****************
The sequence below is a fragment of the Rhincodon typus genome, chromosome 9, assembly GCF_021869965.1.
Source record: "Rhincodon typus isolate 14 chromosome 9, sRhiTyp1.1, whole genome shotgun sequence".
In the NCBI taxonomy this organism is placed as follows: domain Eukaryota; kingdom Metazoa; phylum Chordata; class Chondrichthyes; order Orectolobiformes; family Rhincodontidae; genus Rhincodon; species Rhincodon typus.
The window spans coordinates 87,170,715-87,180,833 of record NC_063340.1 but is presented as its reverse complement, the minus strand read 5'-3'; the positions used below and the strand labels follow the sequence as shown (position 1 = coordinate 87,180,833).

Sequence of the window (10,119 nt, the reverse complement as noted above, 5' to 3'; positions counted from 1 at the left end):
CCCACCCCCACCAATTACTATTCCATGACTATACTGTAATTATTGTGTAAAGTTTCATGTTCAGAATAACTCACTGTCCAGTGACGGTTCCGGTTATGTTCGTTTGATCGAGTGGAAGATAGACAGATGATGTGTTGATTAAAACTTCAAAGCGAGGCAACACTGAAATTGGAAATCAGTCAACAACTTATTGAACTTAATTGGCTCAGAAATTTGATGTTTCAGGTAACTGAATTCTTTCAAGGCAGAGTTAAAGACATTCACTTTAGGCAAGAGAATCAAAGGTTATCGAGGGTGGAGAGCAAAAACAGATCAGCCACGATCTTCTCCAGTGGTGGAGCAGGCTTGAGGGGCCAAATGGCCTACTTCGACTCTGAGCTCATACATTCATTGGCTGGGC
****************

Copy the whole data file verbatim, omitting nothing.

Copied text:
The sequence below is a fragment of the Rhincodon typus genome, chromosome 9, assembly GCF_021869965.1.
Source record: "Rhincodon typus isolate 14 chromosome 9, sRhiTyp1.1, whole genome shotgun sequence".
In the NCBI taxonomy this organism is placed as follows: domain Eukaryota; kingdom Metazoa; phylum Chordata; class Chondrichthyes; order Orectolobiformes; family Rhincodontidae; genus Rhincodon; species Rhincodon typus.
The window spans coordinates 87,170,715-87,180,833 of record NC_063340.1 but is presented as its reverse complement, the minus strand read 5'-3'; the positions used below and the strand labels follow the sequence as shown (position 1 = coordinate 87,180,833).

Sequence of the window (10,119 nt, the reverse complement as noted above, 5' to 3'; positions counted from 1 at the left end):
CCCACCCCCACCAATTACTATTCCATGACTATACTGTAATTATTGTGTAAAGTTTCATGTTCAGAATAACTCACTGTCCAGTGACGGTTCCGGTTATGTTCGTTTGATCGAGTGGAAGATAGACAGATGATGTGTTGATTAAAACTTCAAAGCGAGGCAACACTGAAATTGGAAATCAGTCAACAACTTATTGAACTTAATTGGCTCAGAAATTTGATGTTTCAGGTAACTGAATTCTTTCAAGGCAGAGTTAAAGACATTCACTTTAGGCAAGAGAATCAAAGGTTATCGAGGGTGGAGAGCAAAAACAGATCAGCCACGATCTTCTCCAGTGGTGGAGCAGGCTTGAGGGGCCAAATGGCCTACTTCGACTCTGAGCTCATACATTCATTGGCTGGGC